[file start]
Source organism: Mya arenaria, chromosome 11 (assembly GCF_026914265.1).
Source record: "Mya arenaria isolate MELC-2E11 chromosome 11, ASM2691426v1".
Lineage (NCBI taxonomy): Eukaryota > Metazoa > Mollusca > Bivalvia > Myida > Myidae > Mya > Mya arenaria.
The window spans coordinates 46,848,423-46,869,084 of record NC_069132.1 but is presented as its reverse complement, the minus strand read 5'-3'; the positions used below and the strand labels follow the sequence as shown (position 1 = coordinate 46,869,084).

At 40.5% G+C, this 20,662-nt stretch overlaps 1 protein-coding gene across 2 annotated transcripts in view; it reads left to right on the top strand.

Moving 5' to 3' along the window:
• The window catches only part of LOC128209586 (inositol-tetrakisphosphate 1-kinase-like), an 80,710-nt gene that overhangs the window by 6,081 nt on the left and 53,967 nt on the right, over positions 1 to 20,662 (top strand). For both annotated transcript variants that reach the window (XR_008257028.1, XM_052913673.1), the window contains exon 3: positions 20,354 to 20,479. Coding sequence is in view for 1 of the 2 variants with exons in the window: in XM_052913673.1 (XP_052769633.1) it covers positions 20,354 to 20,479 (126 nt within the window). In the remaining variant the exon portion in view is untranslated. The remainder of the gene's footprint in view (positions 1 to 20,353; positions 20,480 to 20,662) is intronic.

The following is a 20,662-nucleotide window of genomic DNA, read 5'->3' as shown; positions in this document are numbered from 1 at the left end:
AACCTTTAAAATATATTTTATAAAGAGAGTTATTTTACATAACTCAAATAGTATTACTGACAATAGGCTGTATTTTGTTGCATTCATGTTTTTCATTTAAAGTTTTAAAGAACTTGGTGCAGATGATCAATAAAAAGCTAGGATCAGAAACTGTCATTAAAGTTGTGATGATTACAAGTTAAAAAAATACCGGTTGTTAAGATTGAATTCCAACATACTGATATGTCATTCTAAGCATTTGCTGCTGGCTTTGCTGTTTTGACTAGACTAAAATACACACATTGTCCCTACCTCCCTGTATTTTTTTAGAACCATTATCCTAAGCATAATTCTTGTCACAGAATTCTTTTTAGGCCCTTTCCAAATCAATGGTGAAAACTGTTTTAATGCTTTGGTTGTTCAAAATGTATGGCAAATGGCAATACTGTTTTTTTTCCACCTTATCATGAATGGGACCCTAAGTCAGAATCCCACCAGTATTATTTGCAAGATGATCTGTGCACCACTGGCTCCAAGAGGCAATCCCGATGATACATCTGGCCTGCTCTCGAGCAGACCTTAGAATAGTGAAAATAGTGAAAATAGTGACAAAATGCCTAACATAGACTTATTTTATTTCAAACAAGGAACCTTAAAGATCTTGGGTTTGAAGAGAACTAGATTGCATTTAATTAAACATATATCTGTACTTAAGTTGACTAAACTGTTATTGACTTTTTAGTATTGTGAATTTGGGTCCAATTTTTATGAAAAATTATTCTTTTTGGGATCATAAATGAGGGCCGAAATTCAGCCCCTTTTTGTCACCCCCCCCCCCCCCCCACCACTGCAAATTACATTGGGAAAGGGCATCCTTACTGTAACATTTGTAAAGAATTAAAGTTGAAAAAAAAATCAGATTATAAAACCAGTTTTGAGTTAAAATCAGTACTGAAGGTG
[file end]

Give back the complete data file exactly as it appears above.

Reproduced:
Source organism: Mya arenaria, chromosome 11 (assembly GCF_026914265.1).
Source record: "Mya arenaria isolate MELC-2E11 chromosome 11, ASM2691426v1".
Lineage (NCBI taxonomy): Eukaryota > Metazoa > Mollusca > Bivalvia > Myida > Myidae > Mya > Mya arenaria.
The window spans coordinates 46,848,423-46,869,084 of record NC_069132.1 but is presented as its reverse complement, the minus strand read 5'-3'; the positions used below and the strand labels follow the sequence as shown (position 1 = coordinate 46,869,084).

At 40.5% G+C, this 20,662-nt stretch overlaps 1 protein-coding gene across 2 annotated transcripts in view; it reads left to right on the top strand.

Moving 5' to 3' along the window:
• The window catches only part of LOC128209586 (inositol-tetrakisphosphate 1-kinase-like), an 80,710-nt gene that overhangs the window by 6,081 nt on the left and 53,967 nt on the right, over positions 1 to 20,662 (top strand). For both annotated transcript variants that reach the window (XR_008257028.1, XM_052913673.1), the window contains exon 3: positions 20,354 to 20,479. Coding sequence is in view for 1 of the 2 variants with exons in the window: in XM_052913673.1 (XP_052769633.1) it covers positions 20,354 to 20,479 (126 nt within the window). In the remaining variant the exon portion in view is untranslated. The remainder of the gene's footprint in view (positions 1 to 20,353; positions 20,480 to 20,662) is intronic.

The following is a 20,662-nucleotide window of genomic DNA, read 5'->3' as shown; positions in this document are numbered from 1 at the left end:
AACCTTTAAAATATATTTTATAAAGAGAGTTATTTTACATAACTCAAATAGTATTACTGACAATAGGCTGTATTTTGTTGCATTCATGTTTTTCATTTAAAGTTTTAAAGAACTTGGTGCAGATGATCAATAAAAAGCTAGGATCAGAAACTGTCATTAAAGTTGTGATGATTACAAGTTAAAAAAATACCGGTTGTTAAGATTGAATTCCAACATACTGATATGTCATTCTAAGCATTTGCTGCTGGCTTTGCTGTTTTGACTAGACTAAAATACACACATTGTCCCTACCTCCCTGTATTTTTTTAGAACCATTATCCTAAGCATAATTCTTGTCACAGAATTCTTTTTAGGCCCTTTCCAAATCAATGGTGAAAACTGTTTTAATGCTTTGGTTGTTCAAAATGTATGGCAAATGGCAATACTGTTTTTTTTCCACCTTATCATGAATGGGACCCTAAGTCAGAATCCCACCAGTATTATTTGCAAGATGATCTGTGCACCACTGGCTCCAAGAGGCAATCCCGATGATACATCTGGCCTGCTCTCGAGCAGACCTTAGAATAGTGAAAATAGTGAAAATAGTGACAAAATGCCTAACATAGACTTATTTTATTTCAAACAAGGAACCTTAAAGATCTTGGGTTTGAAGAGAACTAGATTGCATTTAATTAAACATATATCTGTACTTAAGTTGACTAAACTGTTATTGACTTTTTAGTATTGTGAATTTGGGTCCAATTTTTATGAAAAATTATTCTTTTTGGGATCATAAATGAGGGCCGAAATTCAGCCCCTTTTTGTCACCCCCCCCCCCCCCCCACCACTGCAAATTACATTGGGAAAGGGCATCCTTACTGTAACATTTGTAAAGAATTAAAGTTGAAAAAAAAATCAGATTATAAAACCAGTTTTGAGTTAAAATCAGTACTGAAGGTG